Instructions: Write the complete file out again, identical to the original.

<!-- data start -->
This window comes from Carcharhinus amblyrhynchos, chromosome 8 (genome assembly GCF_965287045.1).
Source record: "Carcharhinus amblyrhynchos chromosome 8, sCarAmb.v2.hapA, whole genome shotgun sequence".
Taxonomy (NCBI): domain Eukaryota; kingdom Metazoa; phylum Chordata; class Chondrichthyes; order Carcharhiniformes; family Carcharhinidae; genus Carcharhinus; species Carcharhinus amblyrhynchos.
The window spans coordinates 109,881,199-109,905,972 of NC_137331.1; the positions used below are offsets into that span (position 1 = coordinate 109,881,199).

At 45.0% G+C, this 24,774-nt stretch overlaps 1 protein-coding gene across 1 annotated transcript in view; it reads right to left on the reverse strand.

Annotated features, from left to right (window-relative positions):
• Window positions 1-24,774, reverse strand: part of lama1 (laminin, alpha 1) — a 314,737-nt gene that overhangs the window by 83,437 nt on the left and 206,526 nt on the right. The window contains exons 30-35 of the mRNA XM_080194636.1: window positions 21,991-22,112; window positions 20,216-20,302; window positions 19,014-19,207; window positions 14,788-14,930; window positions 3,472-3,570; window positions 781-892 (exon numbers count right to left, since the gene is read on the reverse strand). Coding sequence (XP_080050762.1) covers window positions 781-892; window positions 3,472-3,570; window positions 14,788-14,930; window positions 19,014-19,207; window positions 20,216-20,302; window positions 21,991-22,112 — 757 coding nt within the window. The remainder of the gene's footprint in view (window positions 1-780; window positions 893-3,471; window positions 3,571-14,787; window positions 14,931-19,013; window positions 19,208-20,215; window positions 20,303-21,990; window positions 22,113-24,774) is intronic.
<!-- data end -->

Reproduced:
This window comes from Carcharhinus amblyrhynchos, chromosome 8 (genome assembly GCF_965287045.1).
Source record: "Carcharhinus amblyrhynchos chromosome 8, sCarAmb.v2.hapA, whole genome shotgun sequence".
Taxonomy (NCBI): domain Eukaryota; kingdom Metazoa; phylum Chordata; class Chondrichthyes; order Carcharhiniformes; family Carcharhinidae; genus Carcharhinus; species Carcharhinus amblyrhynchos.
The window spans coordinates 109,881,199-109,905,972 of NC_137331.1; the positions used below are offsets into that span (position 1 = coordinate 109,881,199).

At 45.0% G+C, this 24,774-nt stretch overlaps 1 protein-coding gene across 1 annotated transcript in view; it reads right to left on the reverse strand.

Annotated features, from left to right (window-relative positions):
• Window positions 1-24,774, reverse strand: part of lama1 (laminin, alpha 1) — a 314,737-nt gene that overhangs the window by 83,437 nt on the left and 206,526 nt on the right. The window contains exons 30-35 of the mRNA XM_080194636.1: window positions 21,991-22,112; window positions 20,216-20,302; window positions 19,014-19,207; window positions 14,788-14,930; window positions 3,472-3,570; window positions 781-892 (exon numbers count right to left, since the gene is read on the reverse strand). Coding sequence (XP_080050762.1) covers window positions 781-892; window positions 3,472-3,570; window positions 14,788-14,930; window positions 19,014-19,207; window positions 20,216-20,302; window positions 21,991-22,112 — 757 coding nt within the window. The remainder of the gene's footprint in view (window positions 1-780; window positions 893-3,471; window positions 3,571-14,787; window positions 14,931-19,013; window positions 19,208-20,215; window positions 20,303-21,990; window positions 22,113-24,774) is intronic.